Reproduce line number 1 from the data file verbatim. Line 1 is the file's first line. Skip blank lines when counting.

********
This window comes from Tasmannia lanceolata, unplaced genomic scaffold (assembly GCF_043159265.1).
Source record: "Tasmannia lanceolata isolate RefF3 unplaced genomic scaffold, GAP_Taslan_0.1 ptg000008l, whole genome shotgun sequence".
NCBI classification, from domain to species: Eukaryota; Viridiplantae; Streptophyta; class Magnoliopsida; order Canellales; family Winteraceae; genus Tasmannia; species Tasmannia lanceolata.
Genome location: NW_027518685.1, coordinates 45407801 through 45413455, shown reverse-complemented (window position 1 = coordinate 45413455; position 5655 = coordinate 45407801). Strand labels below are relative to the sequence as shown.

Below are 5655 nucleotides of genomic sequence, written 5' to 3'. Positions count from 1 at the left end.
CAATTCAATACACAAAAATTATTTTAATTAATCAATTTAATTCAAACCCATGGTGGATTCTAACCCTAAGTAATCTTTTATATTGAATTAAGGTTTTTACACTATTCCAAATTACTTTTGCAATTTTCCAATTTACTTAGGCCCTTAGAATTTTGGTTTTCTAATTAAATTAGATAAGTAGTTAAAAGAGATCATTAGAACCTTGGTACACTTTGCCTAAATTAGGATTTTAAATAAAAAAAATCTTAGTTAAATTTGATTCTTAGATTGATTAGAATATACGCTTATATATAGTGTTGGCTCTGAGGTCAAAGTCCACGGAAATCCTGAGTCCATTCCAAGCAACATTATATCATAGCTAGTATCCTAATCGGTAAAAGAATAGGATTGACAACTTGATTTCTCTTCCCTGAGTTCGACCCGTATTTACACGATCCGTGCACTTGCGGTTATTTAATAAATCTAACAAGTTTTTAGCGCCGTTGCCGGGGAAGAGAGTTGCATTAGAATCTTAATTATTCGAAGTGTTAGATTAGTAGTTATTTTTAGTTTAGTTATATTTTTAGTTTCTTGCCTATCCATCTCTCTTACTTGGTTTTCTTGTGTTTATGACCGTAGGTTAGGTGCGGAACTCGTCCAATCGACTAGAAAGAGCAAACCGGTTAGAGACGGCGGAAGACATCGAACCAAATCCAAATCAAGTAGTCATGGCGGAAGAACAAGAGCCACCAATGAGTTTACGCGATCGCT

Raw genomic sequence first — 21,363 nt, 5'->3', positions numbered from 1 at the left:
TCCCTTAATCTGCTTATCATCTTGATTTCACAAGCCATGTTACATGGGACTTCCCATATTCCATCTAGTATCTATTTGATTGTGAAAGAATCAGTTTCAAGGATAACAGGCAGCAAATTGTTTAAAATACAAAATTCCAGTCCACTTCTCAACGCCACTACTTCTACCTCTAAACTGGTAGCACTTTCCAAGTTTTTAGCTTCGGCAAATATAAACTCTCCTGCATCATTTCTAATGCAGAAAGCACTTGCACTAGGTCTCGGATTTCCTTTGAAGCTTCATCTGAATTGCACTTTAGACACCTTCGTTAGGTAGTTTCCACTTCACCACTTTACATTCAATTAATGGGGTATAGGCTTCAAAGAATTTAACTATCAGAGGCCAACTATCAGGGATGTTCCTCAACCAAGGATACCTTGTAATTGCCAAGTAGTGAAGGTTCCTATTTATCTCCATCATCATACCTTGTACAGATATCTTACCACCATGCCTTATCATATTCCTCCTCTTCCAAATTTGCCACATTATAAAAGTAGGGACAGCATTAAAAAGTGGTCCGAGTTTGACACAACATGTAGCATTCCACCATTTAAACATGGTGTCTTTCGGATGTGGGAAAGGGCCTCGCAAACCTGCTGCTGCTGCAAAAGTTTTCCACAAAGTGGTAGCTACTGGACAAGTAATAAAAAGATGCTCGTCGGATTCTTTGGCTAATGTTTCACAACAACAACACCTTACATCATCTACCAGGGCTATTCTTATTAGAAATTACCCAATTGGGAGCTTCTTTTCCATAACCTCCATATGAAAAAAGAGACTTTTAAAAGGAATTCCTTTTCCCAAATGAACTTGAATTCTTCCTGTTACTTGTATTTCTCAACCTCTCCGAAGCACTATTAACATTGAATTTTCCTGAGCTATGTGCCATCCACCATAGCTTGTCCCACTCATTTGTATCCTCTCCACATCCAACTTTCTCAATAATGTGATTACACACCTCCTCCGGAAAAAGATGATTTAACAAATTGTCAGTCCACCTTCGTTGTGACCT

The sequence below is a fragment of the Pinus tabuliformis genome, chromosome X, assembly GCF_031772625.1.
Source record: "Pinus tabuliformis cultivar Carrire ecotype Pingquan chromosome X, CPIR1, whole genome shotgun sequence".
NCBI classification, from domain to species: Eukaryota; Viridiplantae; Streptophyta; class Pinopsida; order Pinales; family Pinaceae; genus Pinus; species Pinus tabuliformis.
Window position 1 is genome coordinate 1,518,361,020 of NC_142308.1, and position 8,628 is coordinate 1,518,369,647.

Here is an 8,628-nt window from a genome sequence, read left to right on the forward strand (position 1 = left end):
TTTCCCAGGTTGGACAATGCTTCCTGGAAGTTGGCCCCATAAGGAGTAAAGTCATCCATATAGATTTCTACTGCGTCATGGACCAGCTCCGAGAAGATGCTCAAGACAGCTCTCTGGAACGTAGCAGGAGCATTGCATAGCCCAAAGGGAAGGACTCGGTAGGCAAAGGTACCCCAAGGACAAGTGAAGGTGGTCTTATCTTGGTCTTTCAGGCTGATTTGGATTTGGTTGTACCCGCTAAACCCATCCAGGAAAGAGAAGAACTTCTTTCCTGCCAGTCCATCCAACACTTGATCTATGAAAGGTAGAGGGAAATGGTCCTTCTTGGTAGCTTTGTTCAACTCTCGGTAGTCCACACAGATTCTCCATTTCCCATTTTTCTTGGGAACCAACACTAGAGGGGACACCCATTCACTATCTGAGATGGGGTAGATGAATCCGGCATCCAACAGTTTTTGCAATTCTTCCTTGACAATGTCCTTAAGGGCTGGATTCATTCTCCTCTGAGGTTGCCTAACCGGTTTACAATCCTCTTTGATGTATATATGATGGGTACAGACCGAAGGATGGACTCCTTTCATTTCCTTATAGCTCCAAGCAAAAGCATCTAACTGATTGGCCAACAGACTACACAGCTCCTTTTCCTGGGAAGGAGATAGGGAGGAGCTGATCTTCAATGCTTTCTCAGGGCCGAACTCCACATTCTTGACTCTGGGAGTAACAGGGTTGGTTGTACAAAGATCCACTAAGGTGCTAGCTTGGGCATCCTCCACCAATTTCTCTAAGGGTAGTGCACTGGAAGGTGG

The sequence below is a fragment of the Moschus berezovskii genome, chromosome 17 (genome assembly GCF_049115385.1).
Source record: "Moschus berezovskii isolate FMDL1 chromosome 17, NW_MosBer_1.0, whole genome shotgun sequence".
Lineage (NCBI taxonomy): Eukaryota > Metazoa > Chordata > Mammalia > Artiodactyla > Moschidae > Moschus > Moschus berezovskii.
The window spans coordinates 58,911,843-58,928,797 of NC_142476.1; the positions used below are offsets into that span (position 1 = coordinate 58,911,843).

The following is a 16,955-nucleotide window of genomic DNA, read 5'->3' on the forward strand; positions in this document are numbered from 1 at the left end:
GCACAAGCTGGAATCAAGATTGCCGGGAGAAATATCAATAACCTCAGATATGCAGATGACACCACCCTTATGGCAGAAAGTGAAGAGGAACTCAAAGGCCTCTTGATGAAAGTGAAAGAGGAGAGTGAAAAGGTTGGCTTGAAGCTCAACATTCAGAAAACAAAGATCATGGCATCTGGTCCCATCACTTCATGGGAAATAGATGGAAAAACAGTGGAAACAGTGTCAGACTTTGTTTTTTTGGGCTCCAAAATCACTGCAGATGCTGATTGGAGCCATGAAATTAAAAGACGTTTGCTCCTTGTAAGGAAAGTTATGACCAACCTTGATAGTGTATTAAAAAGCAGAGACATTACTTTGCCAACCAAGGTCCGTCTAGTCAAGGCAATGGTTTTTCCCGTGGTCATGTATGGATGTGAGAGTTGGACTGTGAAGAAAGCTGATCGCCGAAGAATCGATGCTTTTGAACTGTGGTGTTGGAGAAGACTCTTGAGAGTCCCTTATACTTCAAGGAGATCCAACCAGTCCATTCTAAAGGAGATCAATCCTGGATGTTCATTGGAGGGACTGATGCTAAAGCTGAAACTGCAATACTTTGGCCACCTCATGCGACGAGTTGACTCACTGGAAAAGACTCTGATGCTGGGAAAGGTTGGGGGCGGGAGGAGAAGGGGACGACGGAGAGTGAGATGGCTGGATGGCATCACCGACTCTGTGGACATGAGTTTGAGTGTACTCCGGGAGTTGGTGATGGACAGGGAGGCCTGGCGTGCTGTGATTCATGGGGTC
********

This window comes from Tasmannia lanceolata, unplaced genomic scaffold (assembly GCF_043159265.1).